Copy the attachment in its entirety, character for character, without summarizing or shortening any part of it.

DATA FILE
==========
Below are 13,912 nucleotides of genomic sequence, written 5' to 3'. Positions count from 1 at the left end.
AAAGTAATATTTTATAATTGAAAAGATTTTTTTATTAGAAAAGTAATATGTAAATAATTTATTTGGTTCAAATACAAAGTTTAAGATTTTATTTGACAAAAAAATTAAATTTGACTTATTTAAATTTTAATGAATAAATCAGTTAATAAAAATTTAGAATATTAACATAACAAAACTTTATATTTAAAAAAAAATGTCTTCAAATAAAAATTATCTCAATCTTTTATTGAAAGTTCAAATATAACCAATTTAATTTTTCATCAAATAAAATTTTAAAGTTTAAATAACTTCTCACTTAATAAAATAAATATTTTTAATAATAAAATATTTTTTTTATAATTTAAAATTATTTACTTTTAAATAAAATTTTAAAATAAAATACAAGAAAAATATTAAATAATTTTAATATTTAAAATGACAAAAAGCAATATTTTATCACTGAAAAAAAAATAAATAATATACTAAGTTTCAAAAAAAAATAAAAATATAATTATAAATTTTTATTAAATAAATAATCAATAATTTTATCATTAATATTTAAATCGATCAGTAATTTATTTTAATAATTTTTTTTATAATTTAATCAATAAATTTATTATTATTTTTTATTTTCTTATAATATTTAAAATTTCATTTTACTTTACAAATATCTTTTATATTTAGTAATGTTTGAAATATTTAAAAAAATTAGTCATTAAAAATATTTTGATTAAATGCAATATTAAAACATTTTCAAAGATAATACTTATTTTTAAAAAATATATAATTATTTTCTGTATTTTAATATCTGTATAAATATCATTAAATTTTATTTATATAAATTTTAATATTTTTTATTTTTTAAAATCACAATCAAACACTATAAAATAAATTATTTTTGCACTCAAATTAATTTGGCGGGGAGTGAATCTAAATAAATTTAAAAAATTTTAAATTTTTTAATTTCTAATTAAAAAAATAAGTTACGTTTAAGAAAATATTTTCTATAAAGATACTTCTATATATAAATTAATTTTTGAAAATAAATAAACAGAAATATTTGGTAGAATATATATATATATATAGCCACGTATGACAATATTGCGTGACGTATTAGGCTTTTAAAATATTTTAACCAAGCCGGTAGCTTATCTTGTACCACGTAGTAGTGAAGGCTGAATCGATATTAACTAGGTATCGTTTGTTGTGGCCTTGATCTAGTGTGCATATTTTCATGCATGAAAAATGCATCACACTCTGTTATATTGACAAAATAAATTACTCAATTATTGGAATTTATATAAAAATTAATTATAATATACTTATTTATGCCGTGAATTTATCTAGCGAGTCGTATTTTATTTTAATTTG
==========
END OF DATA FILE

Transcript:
Below are 13,912 nucleotides of genomic sequence, written 5' to 3'. Positions count from 1 at the left end.
AAAGTAATATTTTATAATTGAAAAGATTTTTTTATTAGAAAAGTAATATGTAAATAATTTATTTGGTTCAAATACAAAGTTTAAGATTTTATTTGACAAAAAAATTAAATTTGACTTATTTAAATTTTAATGAATAAATCAGTTAATAAAAATTTAGAATATTAACATAACAAAACTTTATATTTAAAAAAAAATGTCTTCAAATAAAAATTATCTCAATCTTTTATTGAAAGTTCAAATATAACCAATTTAATTTTTCATCAAATAAAATTTTAAAGTTTAAATAACTTCTCACTTAATAAAATAAATATTTTTAATAATAAAATATTTTTTTTATAATTTAAAATTATTTACTTTTAAATAAAATTTTAAAATAAAATACAAGAAAAATATTAAATAATTTTAATATTTAAAATGACAAAAAGCAATATTTTATCACTGAAAAAAAAATAAATAATATACTAAGTTTCAAAAAAAAATAAAAATATAATTATAAATTTTTATTAAATAAATAATCAATAATTTTATCATTAATATTTAAATCGATCAGTAATTTATTTTAATAATTTTTTTTATAATTTAATCAATAAATTTATTATTATTTTTTATTTTCTTATAATATTTAAAATTTCATTTTACTTTACAAATATCTTTTATATTTAGTAATGTTTGAAATATTTAAAAAAATTAGTCATTAAAAATATTTTGATTAAATGCAATATTAAAACATTTTCAAAGATAATACTTATTTTTAAAAAATATATAATTATTTTCTGTATTTTAATATCTGTATAAATATCATTAAATTTTATTTATATAAATTTTAATATTTTTTATTTTTTAAAATCACAATCAAACACTATAAAATAAATTATTTTTGCACTCAAATTAATTTGGCGGGGAGTGAATCTAAATAAATTTAAAAAATTTTAAATTTTTTAATTTCTAATTAAAAAAATAAGTTACGTTTAAGAAAATATTTTCTATAAAGATACTTCTATATATAAATTAATTTTTGAAAATAAATAAACAGAAATATTTGGTAGAATATATATATATATATAGCCACGTATGACAATATTGCGTGACGTATTAGGCTTTTAAAATATTTTAACCAAGCCGGTAGCTTATCTTGTACCACGTAGTAGTGAAGGCTGAATCGATATTAACTAGGTATCGTTTGTTGTGGCCTTGATCTAGTGTGCATATTTTCATGCATGAAAAATGCATCACACTCTGTTATATTGACAAAATAAATTACTCAATTATTGGAATTTATATAAAAATTAATTATAATATACTTATTTATGCCGTGAATTTATCTAGCGAGTCGTATTTTATTTTAATTTG